Whoa… where have I been? Living life and not stopping to take notes, that’s where. My time has been preoccupied with managing this writer’s life. I believe that the mind can take you wherever you want to be, and right now my mind is tripping.
I didn’t think that I’d get back to a place in my career again where I could turn down jobs because I was already flooded with work. This past week, I was able to negotiate a deal with one company that would guarantee me double the rate I made before getting my degree. So rather than turn down a job, I just gave myself a raise. The power of words is strong indeed.
The work that I’m flooded with is blogging for another site. It pays a lot more than blogging for this site I tell you, but one day that will change. I’m learning a lot about the blogosphere though, like the purpose of blogging, and sharing with other bloggers and asking questions and making comments. I’m also learning that capital letters and triple exclamation points are great attention grabbers. Anything with a hashtag is sure to get some shares.
The plan is working though. I’m getting my name out there again in the publishing world. I saw one of my first professional blogs up on the web today. One of the blog managers said that it was getting a lot of shares in a short span of time, and that’s good news for the team. It’s great news for me because LOUPY D is getting some action!!!
By Loupy D
Lawrence Evan Dotson was born in Los Angeles, California. He decided early in life that he wanted to tell stories. He was a character who could entertain his two older sisters by staging his own version of a church radio broadcast that they would listen to on Sunday nights. His desire to perform followed him through grade school, and in his senior year of high school, a UCLA professor scouted and urged Lawrence to major in theater. Lawrence felt convicted to follow in the footsteps of his father, so instead of declaring Theater Arts as a freshman, he went in undeclared to sit out for a spot in the highly competitive Engineering Department. It only took one calculus class to convince Lawrence that Theater Arts was his calling and that he was going to achieve his goal of being recognized for his talents. While attending UCLA, he combined his interests in art and music and was one of the founders of the UCLA Jazz and Reggae Festival. He was on the Student Committee for the Arts, which put on the Jazz at the Wadsworth Series in conjunction with KKGO FM.
Lawrence became more aware of social justice issues affecting the African American community on campus and became active in organizations that promoted positive change. He collaborated with students from other majors and formed the African Theater Collective, which promoted and produced plays from the African Diaspora. That action inspired a performance protest demanding the hiring of more black professors in the Theater Department, and tenure for longtime Professor, Dr. Beverly J. Robinson. The performance was based upon the subject matter that Dr. Robinson taught: the procession of the Black Theater experience in America as depicted through the development of the African slave from the plantations, to the pulpit, to the stage.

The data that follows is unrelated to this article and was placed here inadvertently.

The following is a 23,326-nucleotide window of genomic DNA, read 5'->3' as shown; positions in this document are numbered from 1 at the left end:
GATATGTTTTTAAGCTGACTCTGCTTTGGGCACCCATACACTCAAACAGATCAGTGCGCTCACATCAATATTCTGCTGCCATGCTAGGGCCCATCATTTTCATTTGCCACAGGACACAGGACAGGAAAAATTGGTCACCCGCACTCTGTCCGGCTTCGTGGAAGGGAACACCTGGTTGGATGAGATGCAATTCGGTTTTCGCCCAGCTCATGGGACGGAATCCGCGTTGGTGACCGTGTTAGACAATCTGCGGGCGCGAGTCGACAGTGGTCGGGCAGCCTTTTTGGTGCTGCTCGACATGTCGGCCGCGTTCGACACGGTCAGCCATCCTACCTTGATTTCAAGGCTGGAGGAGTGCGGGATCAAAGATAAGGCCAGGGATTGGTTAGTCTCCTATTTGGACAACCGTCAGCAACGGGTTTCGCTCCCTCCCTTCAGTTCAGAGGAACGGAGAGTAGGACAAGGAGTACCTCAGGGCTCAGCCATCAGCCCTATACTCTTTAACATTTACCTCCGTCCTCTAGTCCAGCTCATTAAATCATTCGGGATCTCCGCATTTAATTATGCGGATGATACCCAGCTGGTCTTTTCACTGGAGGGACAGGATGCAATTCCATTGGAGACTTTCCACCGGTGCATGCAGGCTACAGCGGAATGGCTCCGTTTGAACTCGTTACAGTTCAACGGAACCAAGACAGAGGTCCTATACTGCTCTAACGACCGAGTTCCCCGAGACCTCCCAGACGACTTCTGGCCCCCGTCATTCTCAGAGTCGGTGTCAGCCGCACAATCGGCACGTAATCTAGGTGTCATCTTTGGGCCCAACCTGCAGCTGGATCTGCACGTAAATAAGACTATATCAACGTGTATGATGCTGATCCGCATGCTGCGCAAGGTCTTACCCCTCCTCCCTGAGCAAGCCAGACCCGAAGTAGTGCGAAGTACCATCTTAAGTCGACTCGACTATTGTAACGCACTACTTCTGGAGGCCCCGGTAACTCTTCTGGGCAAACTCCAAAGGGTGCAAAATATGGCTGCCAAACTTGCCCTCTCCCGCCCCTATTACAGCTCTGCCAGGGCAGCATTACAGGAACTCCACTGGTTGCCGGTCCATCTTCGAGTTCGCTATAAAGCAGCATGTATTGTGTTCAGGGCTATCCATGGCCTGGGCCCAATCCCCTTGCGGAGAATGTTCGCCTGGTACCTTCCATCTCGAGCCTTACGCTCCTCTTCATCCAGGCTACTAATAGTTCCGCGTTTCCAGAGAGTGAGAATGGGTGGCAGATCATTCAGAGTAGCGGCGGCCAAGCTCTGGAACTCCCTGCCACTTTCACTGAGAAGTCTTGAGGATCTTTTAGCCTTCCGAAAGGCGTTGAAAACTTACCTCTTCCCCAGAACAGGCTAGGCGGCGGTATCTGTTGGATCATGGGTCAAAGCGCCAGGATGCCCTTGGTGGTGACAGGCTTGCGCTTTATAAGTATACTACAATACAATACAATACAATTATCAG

Blessed with a wealth of knowledge and a rich experience from the University, Lawrence graduated and landed a job as an actor with University Express, an outreach program managed by a former student of Dr. Robinson. The troupe performed plays at Middle and High Schools that stressed the importance of continuing education. The job allowed him enough time to go on auditions, but after a year Lawrence burnt out on the acting treadmill. He met an editor for an underground Hip Hop magazine called No Sellout in 1991. Lawrence had his first article published in the second issue, an interview with L.A. DJ Michael Mixxin Moor. Lawrence began writing under “Loupy D”, coined from a childhood nickname. He wrote articles, reviews and commentary, and conducted interviews with some of Hip Hop’s top entertainers like The Notorious BIG, Wu Tang Clan, Erykah Badu and many others until 2003.
In 2015, he earned an MFA in Creative Writing, after submitting a draft of a memoir based on his experiences growing up in post-Civil Rights Era Los Angeles. He's published an academic article, “Persona in Progression: A Look At Creative Nonfiction Literature In Civil Rights and Rap,” in Assay: A Journal of Nonfiction Studies. He also served a brief stint as the music editor for the online writing journal Drunk Monkeys.
In between writing stints, Lawrence has and continues to be an avid amateur photographer and independent film professional. He will be releasing books and videos of his work over time, just as soon as he figures out how to balance work life with the life of single parenting two sons.
View all of Loupy D's posts.